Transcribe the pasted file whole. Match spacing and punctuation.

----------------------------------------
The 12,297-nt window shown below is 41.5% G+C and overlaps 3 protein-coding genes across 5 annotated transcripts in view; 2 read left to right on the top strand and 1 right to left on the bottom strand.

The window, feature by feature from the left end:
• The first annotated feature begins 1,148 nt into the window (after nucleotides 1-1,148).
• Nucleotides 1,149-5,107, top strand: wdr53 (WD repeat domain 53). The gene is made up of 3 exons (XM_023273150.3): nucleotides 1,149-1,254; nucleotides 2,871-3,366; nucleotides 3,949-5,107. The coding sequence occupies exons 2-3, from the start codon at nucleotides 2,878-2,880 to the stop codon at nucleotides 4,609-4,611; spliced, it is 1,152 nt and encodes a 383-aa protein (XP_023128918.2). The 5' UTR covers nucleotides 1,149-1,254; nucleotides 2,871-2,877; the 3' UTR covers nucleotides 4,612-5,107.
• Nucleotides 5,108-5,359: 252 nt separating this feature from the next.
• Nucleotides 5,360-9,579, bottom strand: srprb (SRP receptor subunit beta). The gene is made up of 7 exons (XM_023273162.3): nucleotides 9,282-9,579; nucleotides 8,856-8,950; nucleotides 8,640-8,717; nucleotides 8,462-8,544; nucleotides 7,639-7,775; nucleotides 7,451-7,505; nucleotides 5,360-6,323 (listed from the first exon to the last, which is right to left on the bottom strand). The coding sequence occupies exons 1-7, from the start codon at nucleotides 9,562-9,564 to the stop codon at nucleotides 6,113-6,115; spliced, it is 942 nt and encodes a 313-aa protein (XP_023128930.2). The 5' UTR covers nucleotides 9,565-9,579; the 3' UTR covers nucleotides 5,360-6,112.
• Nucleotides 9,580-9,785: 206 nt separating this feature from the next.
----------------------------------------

The 12,297-nt window shown below is 41.5% G+C and overlaps 3 protein-coding genes across 5 annotated transcripts in view; 2 read left to right on the top strand and 1 right to left on the bottom strand.

The window, feature by feature from the left end:
• The first annotated feature begins 1,148 nt into the window (after nucleotides 1-1,148).
• Nucleotides 1,149-5,107, top strand: wdr53 (WD repeat domain 53). The gene is made up of 3 exons (XM_023273150.3): nucleotides 1,149-1,254; nucleotides 2,871-3,366; nucleotides 3,949-5,107. The coding sequence occupies exons 2-3, from the start codon at nucleotides 2,878-2,880 to the stop codon at nucleotides 4,609-4,611; spliced, it is 1,152 nt and encodes a 383-aa protein (XP_023128918.2). The 5' UTR covers nucleotides 1,149-1,254; nucleotides 2,871-2,877; the 3' UTR covers nucleotides 4,612-5,107.
• Nucleotides 5,108-5,359: 252 nt separating this feature from the next.
• Nucleotides 5,360-9,579, bottom strand: srprb (SRP receptor subunit beta). The gene is made up of 7 exons (XM_023273162.3): nucleotides 9,282-9,579; nucleotides 8,856-8,950; nucleotides 8,640-8,717; nucleotides 8,462-8,544; nucleotides 7,639-7,775; nucleotides 7,451-7,505; nucleotides 5,360-6,323 (listed from the first exon to the last, which is right to left on the bottom strand). The coding sequence occupies exons 1-7, from the start codon at nucleotides 9,562-9,564 to the stop codon at nucleotides 6,113-6,115; spliced, it is 942 nt and encodes a 313-aa protein (XP_023128930.2). The 5' UTR covers nucleotides 9,565-9,579; the 3' UTR covers nucleotides 5,360-6,112.
• Nucleotides 9,580-9,785: 206 nt separating this feature from the next.